Diane's tastes ran to the sensational, too. Two of her favorites: "I Am Legend" and "World War Z" — zombie books, in case you want to check them out.
"You know," Bulens said, "she liked vampire books, too."
She wasn't above a good glass of Scotch, either. She assembled an informal club of enthusiasts, who periodically met to sample the best of Scotland — single malt, please.
An inspiring colleague
Katherine Willoughby had steeled herself for a typical student speech. She expected nothing profound when the young woman stepped to the lectern at Georgia State University's 2007 Honors Day.
Moments later, Willoughby, a professor of public administration at GSU, realized she'd underestimated the speaker, who was finishing a master's degree in public administration. Everyone sat forward to listen to Diane Caves.
"She talked about how great it was to live in a country, and get paid, to serve others," said Willoughby. "It's what we professors want to hear."
Diane joined the CDC in 2007 after Ann O'Connor, who had worked with Diane when O'Connor was a regional inspector general for the Department of Health and Human Services, offered her a job.
"When I left [the former job] I couldn't work without her," said O'Connor, policy director for the CDC's public preparedness and response office. The office works to improve the nation's ability to respond to public health emergencies.
It proved a great hire. In 2009, Diane was chosen the Federal Employee of the Year in Atlanta. Six thousand other federal workers were eligible.
Her friends found out about Diane's award only after reading about it on web sites and in CDC publications. When they mentioned it, Diane was uncharacteristically quiet — tongue-tied, even.
Honors and emptiness
In recent days, her husband, Jeff Caves, has been quiet, too. He requested privacy as he deals with the loss of his wife, whom he wed six years ago. Her parents, who live in Oak Ridge, Tenn., also said they want to handle their grief quietly.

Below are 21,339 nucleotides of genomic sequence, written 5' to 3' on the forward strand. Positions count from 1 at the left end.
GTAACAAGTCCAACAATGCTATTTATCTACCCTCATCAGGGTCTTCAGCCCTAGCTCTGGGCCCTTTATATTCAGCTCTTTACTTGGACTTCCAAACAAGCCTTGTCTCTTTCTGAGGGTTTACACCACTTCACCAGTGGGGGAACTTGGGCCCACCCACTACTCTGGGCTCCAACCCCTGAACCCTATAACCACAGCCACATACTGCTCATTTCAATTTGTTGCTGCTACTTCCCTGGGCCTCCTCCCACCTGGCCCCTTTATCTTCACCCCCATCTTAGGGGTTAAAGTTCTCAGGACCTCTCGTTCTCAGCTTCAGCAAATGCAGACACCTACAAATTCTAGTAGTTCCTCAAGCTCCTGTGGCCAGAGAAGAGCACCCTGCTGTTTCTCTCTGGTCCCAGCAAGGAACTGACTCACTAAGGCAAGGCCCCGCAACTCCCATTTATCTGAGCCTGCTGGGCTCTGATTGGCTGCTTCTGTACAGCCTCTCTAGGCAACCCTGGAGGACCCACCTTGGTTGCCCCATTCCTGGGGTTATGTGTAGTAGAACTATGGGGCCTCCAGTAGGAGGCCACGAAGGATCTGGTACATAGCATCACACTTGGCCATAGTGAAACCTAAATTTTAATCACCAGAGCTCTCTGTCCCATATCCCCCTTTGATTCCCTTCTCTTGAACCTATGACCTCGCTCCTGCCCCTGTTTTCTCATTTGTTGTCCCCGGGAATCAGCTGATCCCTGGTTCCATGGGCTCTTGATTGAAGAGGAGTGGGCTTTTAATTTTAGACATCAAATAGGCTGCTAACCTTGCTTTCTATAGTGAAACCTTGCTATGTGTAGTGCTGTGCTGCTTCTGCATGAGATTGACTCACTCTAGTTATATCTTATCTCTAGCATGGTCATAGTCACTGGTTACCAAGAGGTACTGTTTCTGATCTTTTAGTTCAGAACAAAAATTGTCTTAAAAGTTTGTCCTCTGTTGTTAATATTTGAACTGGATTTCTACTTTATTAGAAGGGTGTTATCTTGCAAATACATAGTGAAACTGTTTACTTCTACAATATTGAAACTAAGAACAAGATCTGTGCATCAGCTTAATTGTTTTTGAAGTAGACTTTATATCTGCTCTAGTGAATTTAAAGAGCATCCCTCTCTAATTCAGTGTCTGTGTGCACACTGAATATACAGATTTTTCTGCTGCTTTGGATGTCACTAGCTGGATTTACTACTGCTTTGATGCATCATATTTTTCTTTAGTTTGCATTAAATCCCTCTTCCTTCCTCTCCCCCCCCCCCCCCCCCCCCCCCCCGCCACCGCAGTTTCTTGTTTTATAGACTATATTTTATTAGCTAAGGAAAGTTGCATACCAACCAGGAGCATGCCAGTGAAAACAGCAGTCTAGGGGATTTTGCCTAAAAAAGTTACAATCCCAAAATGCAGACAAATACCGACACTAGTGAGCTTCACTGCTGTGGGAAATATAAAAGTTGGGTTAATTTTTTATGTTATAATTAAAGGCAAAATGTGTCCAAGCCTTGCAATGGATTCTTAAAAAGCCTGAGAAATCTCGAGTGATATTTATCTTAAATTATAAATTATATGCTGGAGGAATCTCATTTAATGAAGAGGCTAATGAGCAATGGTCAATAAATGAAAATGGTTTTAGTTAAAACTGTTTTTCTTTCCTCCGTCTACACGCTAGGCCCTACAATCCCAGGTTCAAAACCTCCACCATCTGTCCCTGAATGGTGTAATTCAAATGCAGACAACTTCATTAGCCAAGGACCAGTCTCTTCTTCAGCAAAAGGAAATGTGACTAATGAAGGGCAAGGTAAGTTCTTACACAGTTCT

So here are a few final facts about Diane Caves:
She had a mutt named Preston. She often left half a donut on a co-worker's chair to keep from eating the whole thing. She played ultimate Frisbee, hiked, and exercised in CDC gyms; small surprise that she was a size 2. She planned to take up tennis when she got back from Haiti.
She returned late this week. Her body arrived at Dover Air Force Base in Dover, Del. It's the place where America often brings home deceased sailors, soldiers, airmen and Marines, the honored dead.
She'll be honored, too. On March 1, a CDC ceremony will recall Diane, whose name will be included on a wall that commemorates CDC employees who have died in the line of duty.
Memorials help, but they cannot leave a donut on a chair. Diane Caves should be knitting and reading, or swirling Scotch in a glass. She should be down the hall, maybe fixing a faulty camera, making a new friend in the unlikeliest of places.